The growth in the overall economy was thanks to an uptick in agriculture, construction activity and manufacturing.
New Delhi: India’s economy beat estimates to expand at the rate of 7.2 percent for the December quarter GDP helped by agriculture, manufacturing and construction sectors, against 7 percent for the same period last year.
The GDP forecast for FY18 has been raised to 6.6 percent from 6.5 per cent, but lower than 7.1 per cent recorded for 2016-17.
According to analysts polled by Reuters, third-quarter GDP was forecast to grow at 6.9 per cent. For the second quarter, GDP stood at 6.3 per cent, following five consecutive quarters of slowdown.
Agricultural growth at 4.1 per cent was up against 2.7 per cent in the previous quarter.
Construction activity expanded at 6.8 per cent in the third quarter from 2.8 per cent in the previous quarter. Construction activity took off aided by government expenditure.
GVA, a measure of value of goods and services produced, stood at 6.7 per cent against 6.2 per cent in the previous quarter. Brokerage Nirmal Bang had forecast GVA growth for FY18 at 6.5 per cent.
However, the current growth still trails the almost double-digit growth seen before the 2008 financial crisis.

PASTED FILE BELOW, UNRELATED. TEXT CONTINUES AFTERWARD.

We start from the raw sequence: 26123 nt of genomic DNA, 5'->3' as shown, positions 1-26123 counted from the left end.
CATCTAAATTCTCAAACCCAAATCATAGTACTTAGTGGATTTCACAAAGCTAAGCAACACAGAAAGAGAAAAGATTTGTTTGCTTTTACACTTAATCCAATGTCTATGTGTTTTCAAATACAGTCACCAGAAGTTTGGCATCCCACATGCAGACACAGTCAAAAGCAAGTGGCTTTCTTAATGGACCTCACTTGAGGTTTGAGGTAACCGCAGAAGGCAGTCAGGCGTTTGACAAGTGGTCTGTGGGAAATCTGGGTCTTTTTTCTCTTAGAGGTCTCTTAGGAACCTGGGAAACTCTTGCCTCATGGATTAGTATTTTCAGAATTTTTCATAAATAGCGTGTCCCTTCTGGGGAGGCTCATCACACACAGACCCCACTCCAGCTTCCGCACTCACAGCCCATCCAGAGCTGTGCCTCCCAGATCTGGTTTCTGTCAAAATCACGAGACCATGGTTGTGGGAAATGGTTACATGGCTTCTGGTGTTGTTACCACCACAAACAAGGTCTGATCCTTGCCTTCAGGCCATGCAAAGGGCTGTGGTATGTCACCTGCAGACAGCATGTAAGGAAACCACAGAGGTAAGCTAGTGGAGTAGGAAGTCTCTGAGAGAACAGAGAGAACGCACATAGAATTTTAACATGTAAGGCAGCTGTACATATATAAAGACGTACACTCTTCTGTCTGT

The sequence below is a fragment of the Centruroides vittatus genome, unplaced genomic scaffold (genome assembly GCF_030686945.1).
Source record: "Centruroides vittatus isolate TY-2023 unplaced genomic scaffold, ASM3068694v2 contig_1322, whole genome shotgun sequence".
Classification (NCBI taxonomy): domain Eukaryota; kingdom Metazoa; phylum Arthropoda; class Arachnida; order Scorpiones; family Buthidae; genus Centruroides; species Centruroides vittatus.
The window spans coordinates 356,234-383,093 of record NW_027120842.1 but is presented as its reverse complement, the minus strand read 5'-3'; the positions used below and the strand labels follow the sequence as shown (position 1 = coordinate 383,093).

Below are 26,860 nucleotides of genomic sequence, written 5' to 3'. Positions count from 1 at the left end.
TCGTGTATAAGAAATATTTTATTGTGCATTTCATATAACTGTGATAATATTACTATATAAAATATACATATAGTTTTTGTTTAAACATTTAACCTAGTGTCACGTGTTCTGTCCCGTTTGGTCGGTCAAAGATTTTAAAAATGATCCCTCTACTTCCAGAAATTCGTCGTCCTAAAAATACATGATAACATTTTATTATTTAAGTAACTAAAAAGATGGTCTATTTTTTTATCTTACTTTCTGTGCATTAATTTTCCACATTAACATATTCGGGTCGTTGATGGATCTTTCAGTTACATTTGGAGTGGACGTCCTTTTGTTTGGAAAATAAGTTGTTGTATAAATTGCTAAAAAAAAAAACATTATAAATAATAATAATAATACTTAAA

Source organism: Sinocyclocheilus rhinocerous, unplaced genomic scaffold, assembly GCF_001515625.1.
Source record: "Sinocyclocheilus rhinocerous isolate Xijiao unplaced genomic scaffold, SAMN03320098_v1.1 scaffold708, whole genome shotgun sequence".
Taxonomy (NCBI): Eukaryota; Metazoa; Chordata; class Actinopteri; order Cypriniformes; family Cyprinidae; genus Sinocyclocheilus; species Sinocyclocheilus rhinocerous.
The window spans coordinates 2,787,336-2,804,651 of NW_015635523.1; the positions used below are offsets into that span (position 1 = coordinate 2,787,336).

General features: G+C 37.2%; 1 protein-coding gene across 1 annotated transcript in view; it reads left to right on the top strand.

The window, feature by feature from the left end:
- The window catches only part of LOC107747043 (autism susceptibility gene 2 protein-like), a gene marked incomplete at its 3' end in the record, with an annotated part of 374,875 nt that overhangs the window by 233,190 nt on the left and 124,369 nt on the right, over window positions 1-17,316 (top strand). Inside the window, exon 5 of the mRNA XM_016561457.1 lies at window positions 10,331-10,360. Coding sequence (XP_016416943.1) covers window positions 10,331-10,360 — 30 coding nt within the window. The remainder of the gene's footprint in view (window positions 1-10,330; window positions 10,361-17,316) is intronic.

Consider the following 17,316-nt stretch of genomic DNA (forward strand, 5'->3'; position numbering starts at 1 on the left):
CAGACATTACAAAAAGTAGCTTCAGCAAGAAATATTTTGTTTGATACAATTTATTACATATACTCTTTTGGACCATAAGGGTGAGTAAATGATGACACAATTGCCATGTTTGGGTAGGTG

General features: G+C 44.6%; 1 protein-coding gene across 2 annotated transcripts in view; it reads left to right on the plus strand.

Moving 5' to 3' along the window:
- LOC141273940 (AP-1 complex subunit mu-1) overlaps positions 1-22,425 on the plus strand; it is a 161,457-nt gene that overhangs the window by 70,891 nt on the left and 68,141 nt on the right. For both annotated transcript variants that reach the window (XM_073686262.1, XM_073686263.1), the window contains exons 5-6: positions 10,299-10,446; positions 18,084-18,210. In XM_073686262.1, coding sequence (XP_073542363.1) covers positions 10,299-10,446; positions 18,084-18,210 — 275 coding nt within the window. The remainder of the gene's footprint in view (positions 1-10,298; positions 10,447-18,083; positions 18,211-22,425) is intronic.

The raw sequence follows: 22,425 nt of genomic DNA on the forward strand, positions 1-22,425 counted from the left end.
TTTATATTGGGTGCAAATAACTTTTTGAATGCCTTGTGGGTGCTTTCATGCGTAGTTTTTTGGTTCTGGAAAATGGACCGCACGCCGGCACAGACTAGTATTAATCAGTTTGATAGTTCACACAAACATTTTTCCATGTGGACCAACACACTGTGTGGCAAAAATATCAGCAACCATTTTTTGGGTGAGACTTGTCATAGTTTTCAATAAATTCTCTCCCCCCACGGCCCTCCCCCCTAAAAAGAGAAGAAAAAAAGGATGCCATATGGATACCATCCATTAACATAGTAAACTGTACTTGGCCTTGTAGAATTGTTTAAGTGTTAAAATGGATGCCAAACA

Strong economic growth stumbled after the government’s 2016 demonetisation of high value currency. The mid-2017 rollout of the Goods and Services Tax did not help matters. Increased spending has also raised fears of the government overshooting its fiscal target.
Manufacturing Activity Slows in February
Factory output grew at a rate of 8.1 per cent against 6.9 per cent in the previous quarter, according to the CSO.
Separately, activity in the manufacturing sector grew for the seventh consecutive month in February, albeit at a slower rate, according to data released by IHS Markit Wednesday.
The Nikkei manufacturing Purchasing Managers’ Index, or PMI, dropped to 52.1 in February from 52.4 in January. Any reading above 50 indicates growth. The overall upturn was driven by increasing output and new orders.
“Cost inflation accelerated to the sharpest since February 2017, adding to expectations that inflationary risks will continue over the coming months,” said, Aashna Dodhia, Economist at IHS Markit.
The Reserve Bank of India earlier this month left interest rates untouched, saying the “nascent recovery” needs to be carefully nurtured. The central bank also stressed on the need to push growth through stable financial management.
The Monetary Policy Committee kept the short-term lending rate at 6 per cent, at a seven-year low, during the policy review.
The central bank noted that the economic recovery is on a stable path, but said upside risks to inflation persist.